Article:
What I find amazing here is the brilliant use of what I call ‘The Rashomon Effect’. The retelling of a situation from more than one perspective. It is a closed mystery at the moment, so we, the audience, have gained privileged information.
The one thing that they are all consistent with is the fact that they don’t know or haven’t even bothered to inquire about Marta’s heritage, each stating a different South American country: Cuba, Ecuador, Paraguay, Uruguay, and Brazil. This was made clear both in interviews and flashbacks.
So far so great! Enter Marta Cabrera (Ana de Armas), mentioned above. She was Harlan’s personal nurse and confidant. It is interesting that Blanc holds a gaze on Marta’s shoes upon first meeting. He also knows something about her that maybe he shouldn’t on first meeting, and that is her tendency to be sick if she tells a lie or obscures the truth. Once the self-serving lies of the family members have been established by discussing this with Marta, Blanc then asks her to recount her version of events on that fateful night. He flips a coin and …
… just like that the film flips! I must note that Marta is the first person to sit directly in front of the ‘Throne of Knives’. Now we see what really happened: the party, the game of Go, the medication mix-up, and the cover-up that Harlan proposes to ensure that Marta’s mother’s illegal alien status does not come to light.
At the end of Marta’s testimony, does the coin land in Benoit Blanc’s hand. The investigation ensues, however, Blanc asks Marta to assist him. Yet, we now wonder how she will get away with it. The closed mystery has now become a reverse whodunit! We know the facts now, don’t we?
The Will Reading
Ransom has arrived for the will reading, and everyone points out that he wasn’t even at the funeral. We understand completely why he is the unpopular member of the Thrombeys. Mr Alan Stevens (Frank Oz), the legal executor has arrived to read the will. I love the way that the camera focuses on each family member for each asset: Linda and Richard for the house, which makes sense as Linda is in the property business. Walt and Donna eagerly await their name to be called in respect of the publishing house and all rights of his father’s books. Joni and Meg are hanging on for the cash sum. Well, nope, Marta inherits everything. This arouses outrage from the family, who show their true colours, much to ours and Ransom’s satisfaction. In order to get away from everyone’s vitriol, Ransom offers Marta a way out in his car, and she accepts.
The pace quickens now that Ransom and Marta are together. What is memorable is when Ransom says that he thought he was the only one who ever beat Harlan at Go. Harlan was never able to beat Marta at Go, because he was playing to win, and she wanted to create pretty patterns. This game signifies a lot about the characters that we know play it with Harlan.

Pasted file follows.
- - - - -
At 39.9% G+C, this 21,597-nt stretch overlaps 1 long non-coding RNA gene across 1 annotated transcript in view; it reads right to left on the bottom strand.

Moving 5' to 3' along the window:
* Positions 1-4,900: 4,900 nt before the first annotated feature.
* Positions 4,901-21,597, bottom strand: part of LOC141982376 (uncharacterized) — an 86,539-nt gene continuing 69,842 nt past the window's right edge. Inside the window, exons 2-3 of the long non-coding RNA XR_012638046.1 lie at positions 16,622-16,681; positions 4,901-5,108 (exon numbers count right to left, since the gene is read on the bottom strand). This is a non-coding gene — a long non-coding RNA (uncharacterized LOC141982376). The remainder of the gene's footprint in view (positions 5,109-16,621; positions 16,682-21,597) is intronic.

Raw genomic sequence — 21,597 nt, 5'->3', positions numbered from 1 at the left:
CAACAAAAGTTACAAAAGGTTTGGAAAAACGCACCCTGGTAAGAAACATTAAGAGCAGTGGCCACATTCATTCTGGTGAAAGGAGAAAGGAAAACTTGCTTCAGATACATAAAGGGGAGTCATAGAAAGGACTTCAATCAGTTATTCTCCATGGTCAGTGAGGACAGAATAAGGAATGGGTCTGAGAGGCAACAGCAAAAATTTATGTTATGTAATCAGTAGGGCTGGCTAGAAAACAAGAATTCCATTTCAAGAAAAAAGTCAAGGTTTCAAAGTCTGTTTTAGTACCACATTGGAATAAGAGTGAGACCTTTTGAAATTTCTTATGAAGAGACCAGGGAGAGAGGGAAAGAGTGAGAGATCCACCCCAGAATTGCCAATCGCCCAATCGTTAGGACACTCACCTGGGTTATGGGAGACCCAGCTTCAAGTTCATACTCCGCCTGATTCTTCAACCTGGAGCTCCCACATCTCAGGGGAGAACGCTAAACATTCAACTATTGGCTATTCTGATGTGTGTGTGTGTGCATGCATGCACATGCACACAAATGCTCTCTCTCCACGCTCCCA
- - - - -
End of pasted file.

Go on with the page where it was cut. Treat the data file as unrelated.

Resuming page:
This will set up the final confrontation, showing that she is smarter than Ransom.
A further observation about Ransom and games, was that during the will-reading, he was shown to be smirking while playing with a chessboard. He is stacking the King onto the Rook, which resembles a castle (Do you know the rhyme: ‘I’m the King of the castle, you’re the dirty rascal!’). At first glance, it would be a throw-away gesture, but makes all the difference upon a further viewing.
It is because of the reference to such games, that it can be noticed during this period after the will-reading, that certain moves are being made. A wonderful red-herring by way of Fran, whose cousin worked at the Coroner’s office, blackmailing Marta in respect of the medication mix-up.
Back at the House
Once back at the house, there is soon some clarity on what the hell is going on here. Daniel Craig’s monologue was fantastic! Only to find out later that he memorised the last 30 pages of the script, I was dumbfounded.
Marta, now wise of the manipulation by Ransom, plays her piece, and she plays it very well. Ensuring that the murderer and manipulator gets his just reward, punishment.
And of course, the reward of the throwaway comment of Harlan in an earlier scene, when he says that his grandson Ransom wouldn’t be able to tell a prop knife from a real one.
I particularly enjoyed the allusions to other detectives and crime fiction writers and all of the tropes that come along with it. I picked up on Agatha Christie, to whom this film is heavily tributed. Harlan Thrombey died on his 85th birthday, as did the prolific writer, Christie.
Harlan Thrombey’s character was based on a popular children’s book series called Choose Your Own Adventure. One of those books was called ‘Who Killed Harlowe Thrombey?’, and the plot like the film centres on the demise of a wealthy man whose family are all potential suspects.
It has been said that Rian Johnson’s personal inspirations for this film were:
Evil Under the Sun (1982)
Death on the Nile (1978)
The Last of Sheila (1973)
Gosford Park (2001)
The Mirror Crack’d (1980)
Murder on the Orient Express (1974)
The Private Eyes (1980).
If you haven’t seen any of the films mentioned , I would very much encourage you to do so. Only recently I watched Gosford Park for the first time, and I’m glad that I did!
What did you think of Knives Out? I’d be interested to know, so please leave a comment below!